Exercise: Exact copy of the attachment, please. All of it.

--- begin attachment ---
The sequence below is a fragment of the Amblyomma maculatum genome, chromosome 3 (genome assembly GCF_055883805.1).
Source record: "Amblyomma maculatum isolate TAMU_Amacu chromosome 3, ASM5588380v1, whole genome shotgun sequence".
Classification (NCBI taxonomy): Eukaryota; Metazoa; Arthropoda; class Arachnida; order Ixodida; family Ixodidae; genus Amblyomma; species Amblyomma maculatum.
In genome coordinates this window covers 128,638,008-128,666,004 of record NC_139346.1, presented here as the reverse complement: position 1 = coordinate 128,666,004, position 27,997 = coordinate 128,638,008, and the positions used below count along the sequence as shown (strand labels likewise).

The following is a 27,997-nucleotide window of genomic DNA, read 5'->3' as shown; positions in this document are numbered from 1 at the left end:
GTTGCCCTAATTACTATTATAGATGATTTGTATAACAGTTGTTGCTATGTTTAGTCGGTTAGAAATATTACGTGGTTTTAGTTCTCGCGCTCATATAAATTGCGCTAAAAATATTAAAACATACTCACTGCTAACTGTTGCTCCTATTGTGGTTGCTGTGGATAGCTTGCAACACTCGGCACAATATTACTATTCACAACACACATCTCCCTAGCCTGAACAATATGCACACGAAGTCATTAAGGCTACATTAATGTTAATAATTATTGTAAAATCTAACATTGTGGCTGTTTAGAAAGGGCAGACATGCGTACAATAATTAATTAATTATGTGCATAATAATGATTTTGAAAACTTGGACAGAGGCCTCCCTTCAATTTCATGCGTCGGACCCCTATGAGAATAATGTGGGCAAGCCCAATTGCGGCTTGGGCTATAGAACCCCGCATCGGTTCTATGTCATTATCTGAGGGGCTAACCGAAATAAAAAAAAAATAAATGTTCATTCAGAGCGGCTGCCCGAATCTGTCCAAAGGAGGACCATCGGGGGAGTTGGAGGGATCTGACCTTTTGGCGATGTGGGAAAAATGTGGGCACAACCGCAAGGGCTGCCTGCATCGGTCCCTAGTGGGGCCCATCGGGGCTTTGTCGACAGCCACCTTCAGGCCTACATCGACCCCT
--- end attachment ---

The sequence below is a fragment of the Amblyomma maculatum genome, chromosome 3 (genome assembly GCF_055883805.1).
Source record: "Amblyomma maculatum isolate TAMU_Amacu chromosome 3, ASM5588380v1, whole genome shotgun sequence".
Classification (NCBI taxonomy): Eukaryota; Metazoa; Arthropoda; class Arachnida; order Ixodida; family Ixodidae; genus Amblyomma; species Amblyomma maculatum.
In genome coordinates this window covers 128,638,008-128,666,004 of record NC_139346.1, presented here as the reverse complement: position 1 = coordinate 128,666,004, position 27,997 = coordinate 128,638,008, and the positions used below count along the sequence as shown (strand labels likewise).

The following is a 27,997-nucleotide window of genomic DNA, read 5'->3' as shown; positions in this document are numbered from 1 at the left end:
GTTGCCCTAATTACTATTATAGATGATTTGTATAACAGTTGTTGCTATGTTTAGTCGGTTAGAAATATTACGTGGTTTTAGTTCTCGCGCTCATATAAATTGCGCTAAAAATATTAAAACATACTCACTGCTAACTGTTGCTCCTATTGTGGTTGCTGTGGATAGCTTGCAACACTCGGCACAATATTACTATTCACAACACACATCTCCCTAGCCTGAACAATATGCACACGAAGTCATTAAGGCTACATTAATGTTAATAATTATTGTAAAATCTAACATTGTGGCTGTTTAGAAAGGGCAGACATGCGTACAATAATTAATTAATTATGTGCATAATAATGATTTTGAAAACTTGGACAGAGGCCTCCCTTCAATTTCATGCGTCGGACCCCTATGAGAATAATGTGGGCAAGCCCAATTGCGGCTTGGGCTATAGAACCCCGCATCGGTTCTATGTCATTATCTGAGGGGCTAACCGAAATAAAAAAAAAATAAATGTTCATTCAGAGCGGCTGCCCGAATCTGTCCAAAGGAGGACCATCGGGGGAGTTGGAGGGATCTGACCTTTTGGCGATGTGGGAAAAATGTGGGCACAACCGCAAGGGCTGCCTGCATCGGTCCCTAGTGGGGCCCATCGGGGCTTTGTCGACAGCCACCTTCAGGCCTACATCGACCCCT